Sixteen women die every day in Uganda from
complications of childbirth. This statistic may be
shocking to us but it is a harsh reality for many
moms-to-be in the east African country.
Fortunately it’s a different story for women
who arrive to give birth at the Shanti Uganda
Birth House in a rural Nsaasi village, set up by a
Canadian charity. Here they are reminded of the
powerful words of American writer Laura Stavoe
Harm, painted on the reception room walls
in the local Luganda dialect: “There is a secret in
our culture and it is not that birth is painful but
that women are strong.”
When Juliet Kimuli came to the home in
advanced labour by herself (as is often the case
in Uganda) and on the back of a motorbike taxi
known as a bodaboda, she was already scarred
by several experiences.
I met with Juliet at the modest café where she
works, about two hours from the Ugandan capital
of Kampala. Wearing a long dress of brightly
coloured fabric with her hair divided into neat
braids, she tells me her story.
Her first child, Edgar, was born when she and
the father were only 18 and still at school.
“It was scary,” she says. “The midwives and nurses asked for a lot of money – 300,000 Ugandan
shillings ($110 CAD). My parents paid for
When Edgar was nine months old, he developed
a sudden fever and died. Her next pregnancy
ended in a miscarriage.
When she became pregnant in 2011 at age 33
she was thrilled. Three months before her due
date she went for a checkup at the government
hospital in Kasana, where resources are scarce
and the midwives are overworked. There, she
was subject to verbal abuse.
“They say ‘Am I the one who impregnated
you? You have to deliver the baby. No one is
going to help you. We are not your husband,’”
“So many women, they are afraid. They fear
to go to the hospital. That’s why they decide to
deliver at home and there’s no one to look after
them. They end up dying.”
A local driver and regular café customer told
Juliet about the Shanti Birth House. The clinic
is run by the Shanti Uganda Society, which was
founded in 2010 by Vancouver mother, yoga
teacher and doula Natalie Angell-Besseling.
Shanti Uganda’s project co-coordinator is
Salam Jeghbir, a doula originally from Toronto.
She describes a “huge, huge contradiction” in the
services offered by Shanti and those of the local
“It feels like a home at Shanti. At Kasana, it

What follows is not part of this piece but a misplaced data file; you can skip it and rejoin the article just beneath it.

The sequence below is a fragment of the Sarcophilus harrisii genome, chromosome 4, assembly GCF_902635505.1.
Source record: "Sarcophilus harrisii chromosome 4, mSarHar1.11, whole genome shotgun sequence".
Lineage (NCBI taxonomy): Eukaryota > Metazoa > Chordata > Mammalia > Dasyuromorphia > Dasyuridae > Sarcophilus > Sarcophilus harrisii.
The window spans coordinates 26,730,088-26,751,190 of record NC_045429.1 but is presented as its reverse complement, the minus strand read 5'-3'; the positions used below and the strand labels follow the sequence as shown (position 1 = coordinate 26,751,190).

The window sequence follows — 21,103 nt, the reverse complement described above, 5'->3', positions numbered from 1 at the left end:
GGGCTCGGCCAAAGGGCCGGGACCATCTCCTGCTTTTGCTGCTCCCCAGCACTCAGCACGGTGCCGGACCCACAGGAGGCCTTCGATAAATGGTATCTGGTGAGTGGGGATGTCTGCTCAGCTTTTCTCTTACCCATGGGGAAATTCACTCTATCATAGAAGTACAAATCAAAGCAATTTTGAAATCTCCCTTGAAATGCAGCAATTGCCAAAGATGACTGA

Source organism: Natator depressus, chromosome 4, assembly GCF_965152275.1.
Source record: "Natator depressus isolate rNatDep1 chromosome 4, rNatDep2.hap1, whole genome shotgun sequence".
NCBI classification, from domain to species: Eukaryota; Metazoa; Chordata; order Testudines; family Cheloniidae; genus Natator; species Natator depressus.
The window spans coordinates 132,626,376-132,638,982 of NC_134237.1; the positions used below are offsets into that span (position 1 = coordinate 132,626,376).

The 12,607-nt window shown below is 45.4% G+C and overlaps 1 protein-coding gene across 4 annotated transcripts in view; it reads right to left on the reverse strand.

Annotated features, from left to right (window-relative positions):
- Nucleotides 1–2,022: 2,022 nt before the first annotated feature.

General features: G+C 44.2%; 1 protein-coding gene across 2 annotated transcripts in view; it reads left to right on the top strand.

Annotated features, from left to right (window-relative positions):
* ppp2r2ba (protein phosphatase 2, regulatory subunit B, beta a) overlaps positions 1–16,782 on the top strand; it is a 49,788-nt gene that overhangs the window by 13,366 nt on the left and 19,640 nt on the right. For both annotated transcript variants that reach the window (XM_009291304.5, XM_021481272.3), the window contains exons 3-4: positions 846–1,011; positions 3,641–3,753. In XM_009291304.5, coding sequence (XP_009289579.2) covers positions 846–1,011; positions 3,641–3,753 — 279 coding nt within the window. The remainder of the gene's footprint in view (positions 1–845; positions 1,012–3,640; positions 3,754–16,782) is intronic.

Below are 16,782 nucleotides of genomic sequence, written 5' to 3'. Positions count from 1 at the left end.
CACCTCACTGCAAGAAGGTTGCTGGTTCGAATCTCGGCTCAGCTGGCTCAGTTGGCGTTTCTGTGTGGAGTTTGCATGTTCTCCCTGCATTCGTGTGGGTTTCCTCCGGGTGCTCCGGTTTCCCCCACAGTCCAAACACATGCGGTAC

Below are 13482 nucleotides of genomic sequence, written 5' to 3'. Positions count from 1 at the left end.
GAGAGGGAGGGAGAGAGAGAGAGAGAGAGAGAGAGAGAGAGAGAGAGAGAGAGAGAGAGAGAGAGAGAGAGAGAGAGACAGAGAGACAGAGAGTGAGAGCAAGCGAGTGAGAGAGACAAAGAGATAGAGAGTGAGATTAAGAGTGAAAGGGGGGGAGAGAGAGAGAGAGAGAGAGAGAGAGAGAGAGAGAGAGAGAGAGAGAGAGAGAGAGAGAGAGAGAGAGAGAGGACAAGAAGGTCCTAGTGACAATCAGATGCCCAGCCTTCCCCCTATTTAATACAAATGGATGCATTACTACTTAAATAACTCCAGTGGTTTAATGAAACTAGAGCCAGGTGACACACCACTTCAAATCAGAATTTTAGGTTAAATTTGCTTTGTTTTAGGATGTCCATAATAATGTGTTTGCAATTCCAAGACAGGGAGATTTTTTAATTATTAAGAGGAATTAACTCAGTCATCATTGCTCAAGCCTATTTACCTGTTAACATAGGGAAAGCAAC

feels like a grave, almost a morgue. There’s a lot
to be said about the care we offer. It’s really an
alternative, a progressive organization.”
Women who come to the home pay a small
fee which encourages them to “have ownership”
of their health. Besides educational workshops,
they’re provided with everything needed to
give birth. Today 15 to 20 babies are delivered at
Shanti House each month.
“They taught us many things, even how to
look after the baby,” says Juliet, whose daughter
Rahma was born there a year ago.
“When you’ve finished delivering they wash
the baby. I’ve never seen such a thing here.”
Shanti is believed to be the first organization
in Uganda, possibly in all of east Africa,
offering prenatal and postnatal yoga classes
to local women, and they’re led by Canadian
volunteers. Every Thursday, Ugandan women
roll out colourful yoga mats under a bamboo
hut. Many women find the stretches so useful
they keep them up post-birth.
As they perfect their poses, other women,
many with HIV/AIDS, busily work on sewing
machines making yoga mat bags from traditional
African wax print cotton. In Uganda, HIV
prevalence among women is 8.3 percent and 65
babies are born infected every day, according to
the country’s Ministry of Health. Shanti women are offered free HIV/AIDS testing before delivery,
and STI testing, along with their partners.
Led by the formidable Sister Mary Namusisi,
the charity’s team of Ugandan midwives
and Traditional Birth Attendants have learned
labour and prenatal massage techniques. Staff
even offer herbal teas to women in labour. In
conservative Uganda this could be considered a
controversial move, but it’s been welcomed.
There’s also a doula training program at the
birth house, taught by American midwife, doula
and author, Jane Claxton Drichta. It teaches “cutting
edge techniques” to women from overseas.
Participants learn from Shanti’s local herbalist
about the use of traditional medicinal plants and
if they’re very lucky, witness an African baby
come into the world.
Australian-Canadian journalist Amy Fallon is based in Uganda
and has written for international publications. She spends a large
part of her day hanging off the back of a bodaboda.
Originally published in ParentsCanada magazine, April 2013.